Apple's next iPhone expected to gain improved camera, lose the headphone jack.
Supply Chain Indicators Point to Poor February for Apple
The monitor, which tracks the results of Apple's key suppliers, is compiled by Topeka Capital's Brian White, an analyst normally bullish on Apple.
When [supplier] results are good, it usually means good things for Apple. When the results are bad, watch out.The Chinese New Year tends to result in significantly reduced production, but White calculates that factoring that in still results on a fall in production of 15%, amounting to "the worst February we have on record." White goes on to observe that most of the preliminary Taiwan monitors show weak results, suggesting that the slowdown is affecting the whole industry, though Apple's supply chain figures appear worse than most.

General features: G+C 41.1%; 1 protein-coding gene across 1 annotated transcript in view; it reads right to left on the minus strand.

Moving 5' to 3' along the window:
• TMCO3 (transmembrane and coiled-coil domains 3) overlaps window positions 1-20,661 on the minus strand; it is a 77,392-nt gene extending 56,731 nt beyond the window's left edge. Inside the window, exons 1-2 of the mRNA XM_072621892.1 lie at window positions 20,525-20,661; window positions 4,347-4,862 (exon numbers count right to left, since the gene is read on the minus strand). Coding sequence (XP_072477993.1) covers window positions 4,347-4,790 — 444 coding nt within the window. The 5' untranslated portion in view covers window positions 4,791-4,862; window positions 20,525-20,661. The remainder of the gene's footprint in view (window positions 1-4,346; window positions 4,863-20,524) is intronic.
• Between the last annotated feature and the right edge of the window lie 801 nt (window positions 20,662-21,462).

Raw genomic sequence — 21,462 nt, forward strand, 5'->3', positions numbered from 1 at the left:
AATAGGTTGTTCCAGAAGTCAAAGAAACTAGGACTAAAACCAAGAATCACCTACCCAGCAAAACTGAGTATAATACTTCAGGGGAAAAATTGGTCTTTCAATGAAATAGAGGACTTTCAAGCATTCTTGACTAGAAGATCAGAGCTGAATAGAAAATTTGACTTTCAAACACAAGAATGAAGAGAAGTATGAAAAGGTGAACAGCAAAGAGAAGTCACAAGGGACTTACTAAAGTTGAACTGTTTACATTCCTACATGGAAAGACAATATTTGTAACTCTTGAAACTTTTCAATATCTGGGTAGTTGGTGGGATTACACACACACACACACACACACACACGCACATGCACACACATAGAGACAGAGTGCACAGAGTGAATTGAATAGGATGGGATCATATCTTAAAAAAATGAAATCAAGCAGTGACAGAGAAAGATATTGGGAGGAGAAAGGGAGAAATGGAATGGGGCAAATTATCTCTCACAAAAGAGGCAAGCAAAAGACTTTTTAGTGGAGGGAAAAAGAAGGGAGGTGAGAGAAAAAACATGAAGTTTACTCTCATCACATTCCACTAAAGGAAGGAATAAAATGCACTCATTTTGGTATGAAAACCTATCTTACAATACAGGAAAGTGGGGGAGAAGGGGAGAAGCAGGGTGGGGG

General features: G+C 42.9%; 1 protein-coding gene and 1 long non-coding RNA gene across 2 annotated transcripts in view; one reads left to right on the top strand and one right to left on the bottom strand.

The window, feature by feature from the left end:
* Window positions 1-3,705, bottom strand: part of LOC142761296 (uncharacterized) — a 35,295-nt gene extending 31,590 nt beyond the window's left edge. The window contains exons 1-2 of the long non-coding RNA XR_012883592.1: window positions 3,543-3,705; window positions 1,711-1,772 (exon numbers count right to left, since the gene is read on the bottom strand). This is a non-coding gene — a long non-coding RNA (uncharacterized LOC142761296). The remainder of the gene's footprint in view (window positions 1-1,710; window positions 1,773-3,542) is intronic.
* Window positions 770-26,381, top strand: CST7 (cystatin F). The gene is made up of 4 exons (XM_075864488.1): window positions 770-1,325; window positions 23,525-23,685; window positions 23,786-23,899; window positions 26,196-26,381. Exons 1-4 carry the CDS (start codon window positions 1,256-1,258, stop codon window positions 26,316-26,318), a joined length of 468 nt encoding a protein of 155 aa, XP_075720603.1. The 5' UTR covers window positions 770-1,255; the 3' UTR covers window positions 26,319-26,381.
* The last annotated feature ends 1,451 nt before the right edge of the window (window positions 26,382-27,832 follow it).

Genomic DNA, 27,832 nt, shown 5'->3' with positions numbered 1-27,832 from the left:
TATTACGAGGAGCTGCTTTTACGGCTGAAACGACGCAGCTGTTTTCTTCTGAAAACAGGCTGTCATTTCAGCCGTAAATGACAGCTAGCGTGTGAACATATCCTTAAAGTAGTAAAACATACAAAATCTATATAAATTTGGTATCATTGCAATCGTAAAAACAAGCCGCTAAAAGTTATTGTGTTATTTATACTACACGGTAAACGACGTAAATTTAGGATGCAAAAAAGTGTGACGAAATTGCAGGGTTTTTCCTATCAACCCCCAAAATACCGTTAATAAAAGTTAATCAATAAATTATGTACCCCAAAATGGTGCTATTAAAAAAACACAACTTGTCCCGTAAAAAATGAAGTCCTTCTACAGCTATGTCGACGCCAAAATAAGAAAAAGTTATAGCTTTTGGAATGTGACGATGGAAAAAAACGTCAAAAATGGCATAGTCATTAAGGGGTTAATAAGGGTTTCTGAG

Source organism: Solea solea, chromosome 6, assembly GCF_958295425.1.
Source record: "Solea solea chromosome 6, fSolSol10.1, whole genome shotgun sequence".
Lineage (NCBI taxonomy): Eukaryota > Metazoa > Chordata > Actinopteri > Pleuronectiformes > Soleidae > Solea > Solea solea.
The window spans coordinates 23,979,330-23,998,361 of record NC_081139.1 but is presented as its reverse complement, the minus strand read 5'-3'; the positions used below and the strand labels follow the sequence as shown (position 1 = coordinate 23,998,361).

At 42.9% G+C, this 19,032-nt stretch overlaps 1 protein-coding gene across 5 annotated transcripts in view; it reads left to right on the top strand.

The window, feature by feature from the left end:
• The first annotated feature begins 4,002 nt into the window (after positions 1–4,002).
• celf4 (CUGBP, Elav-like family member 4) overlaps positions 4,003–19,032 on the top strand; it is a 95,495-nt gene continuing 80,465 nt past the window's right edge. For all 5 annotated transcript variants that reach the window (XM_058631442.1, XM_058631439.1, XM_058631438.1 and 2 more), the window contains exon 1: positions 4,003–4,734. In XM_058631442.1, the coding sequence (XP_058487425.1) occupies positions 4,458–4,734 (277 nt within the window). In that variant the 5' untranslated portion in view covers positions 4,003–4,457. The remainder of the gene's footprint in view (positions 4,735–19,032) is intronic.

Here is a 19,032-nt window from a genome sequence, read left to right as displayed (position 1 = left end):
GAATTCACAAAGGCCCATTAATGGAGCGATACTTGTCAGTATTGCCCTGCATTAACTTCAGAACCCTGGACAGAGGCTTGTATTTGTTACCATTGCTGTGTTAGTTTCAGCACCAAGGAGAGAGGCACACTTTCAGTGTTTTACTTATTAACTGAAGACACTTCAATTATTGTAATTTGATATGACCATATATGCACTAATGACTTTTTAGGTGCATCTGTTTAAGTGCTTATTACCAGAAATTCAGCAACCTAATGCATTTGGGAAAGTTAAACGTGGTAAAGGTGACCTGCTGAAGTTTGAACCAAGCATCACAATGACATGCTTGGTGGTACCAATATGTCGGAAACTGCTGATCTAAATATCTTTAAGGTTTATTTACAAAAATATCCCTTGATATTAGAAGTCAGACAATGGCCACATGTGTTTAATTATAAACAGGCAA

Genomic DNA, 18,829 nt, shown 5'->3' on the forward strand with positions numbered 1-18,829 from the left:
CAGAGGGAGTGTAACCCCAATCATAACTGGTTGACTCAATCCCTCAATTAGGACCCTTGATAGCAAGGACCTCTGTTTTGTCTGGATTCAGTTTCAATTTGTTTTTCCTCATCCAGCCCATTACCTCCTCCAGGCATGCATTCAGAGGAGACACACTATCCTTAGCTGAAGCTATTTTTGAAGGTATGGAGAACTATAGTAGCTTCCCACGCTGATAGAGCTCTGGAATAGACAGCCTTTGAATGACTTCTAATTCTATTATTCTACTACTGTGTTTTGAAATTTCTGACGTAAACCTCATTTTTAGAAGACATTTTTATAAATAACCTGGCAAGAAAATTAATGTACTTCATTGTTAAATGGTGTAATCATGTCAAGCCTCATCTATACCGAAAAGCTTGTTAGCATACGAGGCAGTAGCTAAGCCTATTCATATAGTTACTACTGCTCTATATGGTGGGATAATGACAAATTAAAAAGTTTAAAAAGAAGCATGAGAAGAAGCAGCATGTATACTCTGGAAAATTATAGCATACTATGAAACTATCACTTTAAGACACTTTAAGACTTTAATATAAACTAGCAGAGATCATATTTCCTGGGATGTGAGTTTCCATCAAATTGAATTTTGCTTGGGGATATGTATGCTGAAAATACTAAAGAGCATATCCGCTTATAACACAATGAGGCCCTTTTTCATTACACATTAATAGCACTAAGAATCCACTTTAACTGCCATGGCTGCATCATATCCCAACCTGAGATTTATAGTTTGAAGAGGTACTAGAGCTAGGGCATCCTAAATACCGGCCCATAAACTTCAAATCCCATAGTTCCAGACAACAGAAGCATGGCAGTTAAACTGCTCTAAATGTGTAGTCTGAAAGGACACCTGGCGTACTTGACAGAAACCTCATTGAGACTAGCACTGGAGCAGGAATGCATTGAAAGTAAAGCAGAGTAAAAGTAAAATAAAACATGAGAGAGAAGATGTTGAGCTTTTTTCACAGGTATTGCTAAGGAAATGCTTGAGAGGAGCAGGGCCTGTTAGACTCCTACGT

White says the February results for his Apple Monitor were down 31 percent sequentially, which compares to the typical 8 percent decline. Even if you factor in the Chinese New Year, he still says it's bad.
Last month, research firm NPD revealed surprisingly strong Mac and iPod sales in the U.S. for the month of January, but with those product families accounting for smaller and smaller proportions of Apple's revenue, iPhone and iPad sales have become the primary drivers of Apple's performance.
Apple CEO Tim Cook has cautioned against reading too much into supply chain reports, noting that the company has multiple sources for many components and that yield rates may vary over time, but Topeka's Apple Monitor attempts to take some of those fluctuations into account by taking a broader view spanning a number of companies within Apple's supply chain.